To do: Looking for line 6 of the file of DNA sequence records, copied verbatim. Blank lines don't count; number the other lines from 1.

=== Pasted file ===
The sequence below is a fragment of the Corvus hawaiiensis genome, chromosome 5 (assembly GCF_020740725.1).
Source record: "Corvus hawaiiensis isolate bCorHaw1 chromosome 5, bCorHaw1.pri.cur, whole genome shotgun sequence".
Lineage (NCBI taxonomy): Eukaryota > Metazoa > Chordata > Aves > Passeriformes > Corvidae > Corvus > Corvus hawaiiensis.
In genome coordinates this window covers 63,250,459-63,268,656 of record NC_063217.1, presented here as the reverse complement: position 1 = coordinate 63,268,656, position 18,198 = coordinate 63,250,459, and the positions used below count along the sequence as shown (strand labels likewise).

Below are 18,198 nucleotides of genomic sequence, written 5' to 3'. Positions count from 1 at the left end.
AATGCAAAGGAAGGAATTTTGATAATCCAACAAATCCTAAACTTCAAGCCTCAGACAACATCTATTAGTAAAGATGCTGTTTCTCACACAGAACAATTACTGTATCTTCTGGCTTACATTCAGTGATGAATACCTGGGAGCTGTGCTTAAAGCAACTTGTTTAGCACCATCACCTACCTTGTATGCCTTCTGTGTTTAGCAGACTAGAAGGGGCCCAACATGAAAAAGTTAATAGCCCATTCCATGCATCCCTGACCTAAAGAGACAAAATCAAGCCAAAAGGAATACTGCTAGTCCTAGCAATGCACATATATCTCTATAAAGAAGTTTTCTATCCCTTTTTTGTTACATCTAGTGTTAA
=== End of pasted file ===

AATGCAAAGGAAGGAATTTTGATAATCCAACAAATCCTAAACTTCAAGCCTCAGACAACATCTATTAGTAAAGATGCTGTTTCTCACACAGAACAATTACTGTATCTTCTGGCTTACATTCAGTGATGAATACCTGGGAGCTGTGCTTAAAGCAACTTGTTTAGCACCATCACCTACCTTGTATGCCTTCTGTGTTTAGCAGACTAGAAGGGGCCCAACATGAAAAAGTTAATAGCCCATTCCATGCATCCCTGACCTAAAGAGACAAAATCAAGCCAAAAGGAATACTGCTAGTCCTAGCAATGCACATATATCTCTATAAAGAAGTTTTCTATCCCTTTTTTGTTACATCTAGTGTTAA